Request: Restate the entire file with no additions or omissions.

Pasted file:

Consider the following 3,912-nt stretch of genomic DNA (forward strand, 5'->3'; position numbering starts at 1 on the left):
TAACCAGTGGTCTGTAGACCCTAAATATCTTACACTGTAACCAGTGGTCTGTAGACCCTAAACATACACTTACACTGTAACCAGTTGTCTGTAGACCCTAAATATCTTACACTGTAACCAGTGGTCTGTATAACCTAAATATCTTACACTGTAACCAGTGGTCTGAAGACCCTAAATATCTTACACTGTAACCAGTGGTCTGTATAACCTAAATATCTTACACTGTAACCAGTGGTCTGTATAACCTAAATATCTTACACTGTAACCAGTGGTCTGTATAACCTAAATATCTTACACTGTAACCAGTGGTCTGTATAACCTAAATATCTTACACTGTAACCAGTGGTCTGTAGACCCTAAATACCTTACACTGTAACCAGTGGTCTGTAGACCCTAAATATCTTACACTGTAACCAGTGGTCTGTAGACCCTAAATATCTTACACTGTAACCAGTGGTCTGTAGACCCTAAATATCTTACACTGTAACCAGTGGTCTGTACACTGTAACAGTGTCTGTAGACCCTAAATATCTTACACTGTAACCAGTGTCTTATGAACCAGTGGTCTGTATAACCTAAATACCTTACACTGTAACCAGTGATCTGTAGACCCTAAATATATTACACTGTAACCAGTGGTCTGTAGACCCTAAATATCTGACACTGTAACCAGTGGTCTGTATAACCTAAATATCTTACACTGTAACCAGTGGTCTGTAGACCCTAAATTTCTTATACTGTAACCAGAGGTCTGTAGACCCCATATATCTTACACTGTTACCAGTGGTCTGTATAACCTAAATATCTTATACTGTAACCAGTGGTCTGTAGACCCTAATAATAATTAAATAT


Consider the following 3,912-nt stretch of genomic DNA (forward strand, 5'->3'; position numbering starts at 1 on the left):
TAACCAGTGGTCTGTAGACCCTAAATATCTTACACTGTAACCAGTGGTCTGTAGACCCTAAACATACACTTACACTGTAACCAGTTGTCTGTAGACCCTAAATATCTTACACTGTAACCAGTGGTCTGTATAACCTAAATATCTTACACTGTAACCAGTGGTCTGAAGACCCTAAATATCTTACACTGTAACCAGTGGTCTGTATAACCTAAATATCTTACACTGTAACCAGTGGTCTGTATAACCTAAATATCTTACACTGTAACCAGTGGTCTGTATAACCTAAATATCTTACACTGTAACCAGTGGTCTGTATAACCTAAATATCTTACACTGTAACCAGTGGTCTGTAGACCCTAAATACCTTACACTGTAACCAGTGGTCTGTAGACCCTAAATATCTTACACTGTAACCAGTGGTCTGTAGACCCTAAATATCTTACACTGTAACCAGTGGTCTGTAGACCCTAAATATCTTACACTGTAACCAGTGGTCTGTACACTGTAACAGTGTCTGTAGACCCTAAATATCTTACACTGTAACCAGTGTCTTATGAACCAGTGGTCTGTATAACCTAAATACCTTACACTGTAACCAGTGATCTGTAGACCCTAAATATATTACACTGTAACCAGTGGTCTGTAGACCCTAAATATCTGACACTGTAACCAGTGGTCTGTATAACCTAAATATCTTACACTGTAACCAGTGGTCTGTAGACCCTAAATTTCTTATACTGTAACCAGAGGTCTGTAGACCCCATATATCTTACACTGTTACCAGTGGTCTGTATAACCTAAATATCTTATACTGTAACCAGTGGTCTGTAGACCCTAATAATAATTAAATAT